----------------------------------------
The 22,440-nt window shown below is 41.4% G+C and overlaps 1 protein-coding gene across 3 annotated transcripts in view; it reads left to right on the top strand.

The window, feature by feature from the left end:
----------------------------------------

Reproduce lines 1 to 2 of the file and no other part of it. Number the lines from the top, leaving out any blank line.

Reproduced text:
The 22,440-nt window shown below is 41.4% G+C and overlaps 1 protein-coding gene across 3 annotated transcripts in view; it reads left to right on the top strand.

The window, feature by feature from the left end: